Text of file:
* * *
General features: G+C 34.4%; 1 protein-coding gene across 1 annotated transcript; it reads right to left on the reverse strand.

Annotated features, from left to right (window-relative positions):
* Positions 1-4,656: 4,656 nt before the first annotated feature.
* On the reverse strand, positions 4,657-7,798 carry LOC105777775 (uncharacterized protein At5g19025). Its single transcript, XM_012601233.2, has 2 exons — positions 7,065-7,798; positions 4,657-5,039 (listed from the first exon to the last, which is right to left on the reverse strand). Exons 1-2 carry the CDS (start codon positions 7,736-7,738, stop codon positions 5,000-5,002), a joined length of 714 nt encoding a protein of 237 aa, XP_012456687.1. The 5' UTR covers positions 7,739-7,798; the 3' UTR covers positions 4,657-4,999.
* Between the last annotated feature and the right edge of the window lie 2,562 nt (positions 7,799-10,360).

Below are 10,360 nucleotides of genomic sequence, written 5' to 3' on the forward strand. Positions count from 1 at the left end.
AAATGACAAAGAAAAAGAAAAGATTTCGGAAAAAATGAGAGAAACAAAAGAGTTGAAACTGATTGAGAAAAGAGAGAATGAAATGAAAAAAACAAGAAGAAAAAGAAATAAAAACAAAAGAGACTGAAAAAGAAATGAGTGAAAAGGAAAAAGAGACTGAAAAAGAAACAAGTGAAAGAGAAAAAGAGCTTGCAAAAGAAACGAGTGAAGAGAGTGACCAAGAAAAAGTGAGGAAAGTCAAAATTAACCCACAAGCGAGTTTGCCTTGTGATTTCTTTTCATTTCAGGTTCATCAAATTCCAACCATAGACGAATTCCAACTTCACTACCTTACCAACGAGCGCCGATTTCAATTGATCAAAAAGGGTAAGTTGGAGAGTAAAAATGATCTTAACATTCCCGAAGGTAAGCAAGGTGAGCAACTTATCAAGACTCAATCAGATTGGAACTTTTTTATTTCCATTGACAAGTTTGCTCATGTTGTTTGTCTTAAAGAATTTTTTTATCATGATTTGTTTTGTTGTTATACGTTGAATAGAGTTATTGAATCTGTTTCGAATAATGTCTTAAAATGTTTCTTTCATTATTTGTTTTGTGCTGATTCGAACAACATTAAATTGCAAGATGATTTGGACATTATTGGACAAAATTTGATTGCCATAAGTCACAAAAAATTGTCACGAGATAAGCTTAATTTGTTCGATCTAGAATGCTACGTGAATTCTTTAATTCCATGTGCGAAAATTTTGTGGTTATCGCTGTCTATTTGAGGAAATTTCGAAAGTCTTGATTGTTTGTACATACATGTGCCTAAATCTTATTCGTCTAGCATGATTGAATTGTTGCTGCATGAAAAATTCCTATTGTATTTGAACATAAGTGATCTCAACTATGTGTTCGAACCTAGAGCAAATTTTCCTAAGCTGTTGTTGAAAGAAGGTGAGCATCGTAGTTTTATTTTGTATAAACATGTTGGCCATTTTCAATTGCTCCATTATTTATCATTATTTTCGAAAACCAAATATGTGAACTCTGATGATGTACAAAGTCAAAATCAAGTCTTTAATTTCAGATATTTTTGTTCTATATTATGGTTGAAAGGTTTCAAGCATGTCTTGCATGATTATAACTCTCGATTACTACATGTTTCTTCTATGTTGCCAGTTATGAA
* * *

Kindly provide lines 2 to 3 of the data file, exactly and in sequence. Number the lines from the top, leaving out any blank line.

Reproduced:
Annotated features, from left to right (window-relative positions):
* Positions 1-4,656: 4,656 nt before the first annotated feature.